The Police-Abolition Fad Won Progressives Nothing But Backlash And Misunderstanding
An autopsy of a journalistic error driven by privileged people
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Police abolition has been super hot since George Floyd was killed back in late May. How hot? In a mid-June review of Alex Vitale’s 2017 book The End Of Policing, one of the bibles of that movement (and available for free here), Matt Yglesias ran down the copious recent coverage the book had received:
When the activist Mariame Kaba wrote her June 12 op-ed “Yes, We Mean Literally Abolish the Police” in the New York Times, her rebuttal to the concern about rising crime was to cite Vitale. And he’s been ubiquitous in left-leaning media since the protests against the killing of George Floyd and broader police violence and systemic racism started. You can read his interview in Jacobin or Mother Jones or the Nation, or listen to him on Democracy Now. He’s also been a prominent voice in more mainstream media, appearing on an Atlantic podcast and NPR’s All Things Considered (and Code Switch) and quoted at least three times in the Washington Post.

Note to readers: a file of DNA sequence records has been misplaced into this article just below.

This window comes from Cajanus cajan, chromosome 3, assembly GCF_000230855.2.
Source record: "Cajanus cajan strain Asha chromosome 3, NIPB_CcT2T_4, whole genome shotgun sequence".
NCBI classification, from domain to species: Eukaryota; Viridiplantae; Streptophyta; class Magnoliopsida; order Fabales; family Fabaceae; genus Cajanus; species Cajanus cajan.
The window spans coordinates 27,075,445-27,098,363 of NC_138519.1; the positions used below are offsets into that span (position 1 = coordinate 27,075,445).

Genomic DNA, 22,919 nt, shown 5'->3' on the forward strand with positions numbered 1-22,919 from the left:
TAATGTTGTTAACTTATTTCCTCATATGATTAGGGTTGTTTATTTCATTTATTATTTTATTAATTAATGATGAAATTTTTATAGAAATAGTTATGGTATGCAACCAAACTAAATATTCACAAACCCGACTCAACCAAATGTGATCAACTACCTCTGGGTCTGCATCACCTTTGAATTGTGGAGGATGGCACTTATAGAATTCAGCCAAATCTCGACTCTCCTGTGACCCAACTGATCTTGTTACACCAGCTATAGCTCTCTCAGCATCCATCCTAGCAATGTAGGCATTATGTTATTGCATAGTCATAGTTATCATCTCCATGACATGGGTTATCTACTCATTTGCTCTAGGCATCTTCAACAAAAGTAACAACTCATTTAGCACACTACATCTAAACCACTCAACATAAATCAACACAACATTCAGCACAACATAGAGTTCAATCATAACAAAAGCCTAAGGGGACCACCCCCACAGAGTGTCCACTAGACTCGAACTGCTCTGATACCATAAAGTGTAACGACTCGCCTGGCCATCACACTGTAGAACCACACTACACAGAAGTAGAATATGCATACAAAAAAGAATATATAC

I haven’t read The End Of Policing, but Yglesias, who is a very trustworthy voice on policy matters, accuses Vitale of not really bothering to answer the first question anyone will ask when the subject of police-abolition is brought up: What about violent crime?
As Yglesias writes: